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The Sony Hack: THE INTERVIEW, North Korea, and What It Means For You

As you know by now, you won’t be seeing Seth Rogen and Evan Goldberg’s The Interview by Christmas. The Sony hack, for all intents and purposes, has succeeded in getting the movie pulled from 18,000 theaters. But how? Why? And what does it mean for the entertainment industry moving forward?

Join Jessica Chobot as she breaks down the way this whole situation has played out, explains what it could mean for both the industry and our national security, and explores this story’s relevance in an already-turbulent year for our country. Heavy stuff! But we owe it to you to try to dig in on today’s Nerdist News.

Thanks for watching today’s show! On a lighter note, hear Kyle Hill explain how Santa Claus totally exists on today’s Because Science, and let’s continue the conversation about the Sony hack in the comments below.

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  1. g33kduck says:

    I think we should hack Isis, al-Qaeda and Iran and leave bread crumbs originating in North Korea… and then make some popcorn.  🙂

  2. Paul B says:

    My god, Jessica has never appeared more hot than when she was complaining about how there are much more news worthy things than this North Korea crap. There is a reason I have checked out of Fox News, MSNBC and everything in between. 

  3. Knighthis says:

    This is Totally Insane! Somewhere in a Pyongyang Bunker there are a bunch of Coke-Bottle Glass Nerds laughing their asses off! “Their going to bomb theaters who dare show this movie?” REALLY?!! So just how many NK spies currently live in the USA? You’re 100,000 times more in danger driving to the theater than having a NK bomber take you out! Get Fucking Real People!

  4. owner says:

    Yo I’ll just leave my email and website to speak for itself.

  5. Ed937 says:

    Man! Why didn’t they demand Sony to give up Spider-Man to Marvel.

  6. RedwoodCoast says:

    Sony  == Greedy, Terrorist Supporting, Cowards who are so inept at operation that its done the wrong thing.

    How Sony’s ineptness at cyber defense a real credible threat to the movie venues patrons. 

    Meh.   At least there been some more important news this week, like US and CUBA having direct communication.

  7. Z-dax says:

    I think it’s ridiculous to allow a backward dictatorship  like North Korea to dictate anything here in the US. Caving to a cyber-attack makes us look weak as hell. 

  8. Brian says:

    No more Jackson. Give the rest of the LotR material to the Cohen Brothers! Enough with the emphasis on CGI crap.

  9. Doh says:

    Money was the issue? well, I will now boycott any Sony Pictures until they release the movie.  

  10. Christian says:

     This is so fucken dumb fucken hell

  11. Christian says:

    So dumb i want to watch the movie

  12. Chris says:

    Jessica is super hot but oh so much more so when cranky

  13. Fract says:

    Oh, come on. This was not an act or a threat of terrorism. The movie was accepted by the people and government of another nation as an act of war. They responded with an act of war. People are making decisions, even if they’re unpopular decisions, trying to defuse the situation to protect the people of both nations. It’s a wise move. Unfortunately, it’s going to cost a few people and couple companies a lot of money.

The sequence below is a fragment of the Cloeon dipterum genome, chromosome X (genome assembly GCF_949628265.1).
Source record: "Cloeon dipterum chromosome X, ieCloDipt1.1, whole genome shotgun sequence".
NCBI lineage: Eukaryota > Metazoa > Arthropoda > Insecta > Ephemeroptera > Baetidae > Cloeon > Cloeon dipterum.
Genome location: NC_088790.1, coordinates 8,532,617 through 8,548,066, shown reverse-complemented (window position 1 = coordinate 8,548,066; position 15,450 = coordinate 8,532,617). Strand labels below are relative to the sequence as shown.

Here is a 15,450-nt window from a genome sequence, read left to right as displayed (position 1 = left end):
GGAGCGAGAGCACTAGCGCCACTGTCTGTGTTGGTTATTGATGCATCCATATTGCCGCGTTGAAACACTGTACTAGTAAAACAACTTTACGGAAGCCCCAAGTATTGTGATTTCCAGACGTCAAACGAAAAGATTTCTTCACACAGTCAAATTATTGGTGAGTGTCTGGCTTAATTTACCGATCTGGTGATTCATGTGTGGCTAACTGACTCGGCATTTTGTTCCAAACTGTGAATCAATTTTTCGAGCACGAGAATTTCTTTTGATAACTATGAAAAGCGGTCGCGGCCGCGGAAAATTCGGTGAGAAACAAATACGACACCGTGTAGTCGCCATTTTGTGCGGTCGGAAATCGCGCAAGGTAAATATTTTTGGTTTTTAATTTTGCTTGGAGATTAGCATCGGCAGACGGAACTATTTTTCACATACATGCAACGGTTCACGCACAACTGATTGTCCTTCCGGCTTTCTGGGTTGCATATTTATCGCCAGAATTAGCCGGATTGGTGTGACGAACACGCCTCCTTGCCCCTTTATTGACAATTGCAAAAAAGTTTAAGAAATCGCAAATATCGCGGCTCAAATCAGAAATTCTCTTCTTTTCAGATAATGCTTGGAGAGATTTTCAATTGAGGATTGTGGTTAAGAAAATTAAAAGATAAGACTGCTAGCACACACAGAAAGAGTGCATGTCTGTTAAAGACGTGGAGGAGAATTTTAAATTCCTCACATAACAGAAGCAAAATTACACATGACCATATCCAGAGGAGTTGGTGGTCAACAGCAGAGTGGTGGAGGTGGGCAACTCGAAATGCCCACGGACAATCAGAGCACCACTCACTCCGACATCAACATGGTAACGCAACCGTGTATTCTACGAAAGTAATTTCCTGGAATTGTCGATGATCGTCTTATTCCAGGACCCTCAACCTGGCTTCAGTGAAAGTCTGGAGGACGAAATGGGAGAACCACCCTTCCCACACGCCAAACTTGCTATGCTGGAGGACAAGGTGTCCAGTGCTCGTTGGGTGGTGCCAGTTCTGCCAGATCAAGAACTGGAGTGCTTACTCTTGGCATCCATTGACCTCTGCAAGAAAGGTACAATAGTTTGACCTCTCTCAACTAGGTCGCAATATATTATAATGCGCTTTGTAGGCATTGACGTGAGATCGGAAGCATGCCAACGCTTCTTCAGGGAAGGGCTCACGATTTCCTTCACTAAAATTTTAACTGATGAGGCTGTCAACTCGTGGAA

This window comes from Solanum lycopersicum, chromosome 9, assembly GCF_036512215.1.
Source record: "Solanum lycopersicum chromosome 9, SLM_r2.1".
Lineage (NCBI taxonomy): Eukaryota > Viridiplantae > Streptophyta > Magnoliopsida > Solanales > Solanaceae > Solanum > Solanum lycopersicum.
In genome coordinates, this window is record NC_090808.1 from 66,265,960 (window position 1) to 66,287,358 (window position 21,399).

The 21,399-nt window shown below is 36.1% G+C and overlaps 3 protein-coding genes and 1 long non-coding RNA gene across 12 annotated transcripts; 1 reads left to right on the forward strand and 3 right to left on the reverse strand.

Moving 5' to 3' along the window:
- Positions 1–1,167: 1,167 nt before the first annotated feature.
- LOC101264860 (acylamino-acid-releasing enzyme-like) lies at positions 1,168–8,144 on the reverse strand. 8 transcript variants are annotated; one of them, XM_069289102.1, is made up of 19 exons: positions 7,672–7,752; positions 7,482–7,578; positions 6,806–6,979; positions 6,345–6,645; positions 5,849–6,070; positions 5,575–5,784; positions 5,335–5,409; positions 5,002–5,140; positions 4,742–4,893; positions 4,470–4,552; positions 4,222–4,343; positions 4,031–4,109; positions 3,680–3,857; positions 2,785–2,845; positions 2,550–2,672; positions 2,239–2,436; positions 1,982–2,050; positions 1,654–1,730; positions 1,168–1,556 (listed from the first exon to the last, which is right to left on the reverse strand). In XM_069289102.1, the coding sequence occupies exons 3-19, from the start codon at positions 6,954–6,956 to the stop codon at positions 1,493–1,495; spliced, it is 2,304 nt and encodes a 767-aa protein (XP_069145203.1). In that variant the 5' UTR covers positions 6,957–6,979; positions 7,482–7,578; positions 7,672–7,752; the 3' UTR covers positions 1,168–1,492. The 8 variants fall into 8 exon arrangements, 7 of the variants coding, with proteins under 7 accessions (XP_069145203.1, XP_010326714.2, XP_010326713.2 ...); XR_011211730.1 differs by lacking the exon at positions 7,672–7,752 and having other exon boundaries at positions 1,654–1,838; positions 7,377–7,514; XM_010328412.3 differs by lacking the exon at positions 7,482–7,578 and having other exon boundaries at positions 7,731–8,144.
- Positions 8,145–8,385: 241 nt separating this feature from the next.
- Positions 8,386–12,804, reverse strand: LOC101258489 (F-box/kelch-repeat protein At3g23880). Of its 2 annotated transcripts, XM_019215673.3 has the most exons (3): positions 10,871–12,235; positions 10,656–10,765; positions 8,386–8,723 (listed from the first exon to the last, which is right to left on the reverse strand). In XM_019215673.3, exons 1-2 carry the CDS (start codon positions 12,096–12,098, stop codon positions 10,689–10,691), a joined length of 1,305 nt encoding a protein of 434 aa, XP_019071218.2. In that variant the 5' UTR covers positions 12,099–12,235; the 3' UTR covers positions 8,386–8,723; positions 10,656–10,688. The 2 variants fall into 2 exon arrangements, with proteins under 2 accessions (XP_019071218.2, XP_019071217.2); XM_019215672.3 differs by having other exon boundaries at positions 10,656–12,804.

I was really looking forward to The Interview. I hope to see it sometime soon. But this situation has to be settled before that can happen. Strap in, it might be a minute. 

    I should also mention I couldn’t watch the video, the player failed with a bad plugin.

    • American says:

      The people of  North Korea are the victims of that twisted regime.  Sony: stand up for what is right and don’t give in to terrorism. 

      • I agree, but I also have never worked for Sony and had all my stuff hacked. So what about all their employees who had their records dumped on the internet?  What about the theaters’ employees who probably don’t want their stuff hacked and dumped onto the net?  Are they ok taking that risk?  The only way these companies can take a stand is if their networks are invulnerable and they’re quite the opposite right now.

    • The North Korean leadership felt that way.  The people are probably in the dark.  The reason everything’s gotten pulled is the threat of being hacked and having their emails and employee info dumped on the net, not the unlikely threats of actual attacks.  

  14. David says:

    I think Sony’s reaction is bad.  Now it shows if any group doesnt like a movie all they have to do is threaten violence.

  15. HawtMoma says:

    WOW She is annoying, why is she still doing these videos?

  16. Fat Lardashian says:

    Maybe Sony should just start investing in better IT security – and then better movies

  17. POTUS says:


  18. Nzie says:

    Forget insurance – what VOD system is going to host it? I don’t think North Korea even comes close to the ability to do physical damage like a terrorist attack, BUT they clearly do have hackers who have caused trouble for Sony and South Korea. Sony’s records were copied and then their computers wiped. I can’t think of any legitimate website that would want to take the risk, and no illegal streaming sites have the capacity to withstand the risk.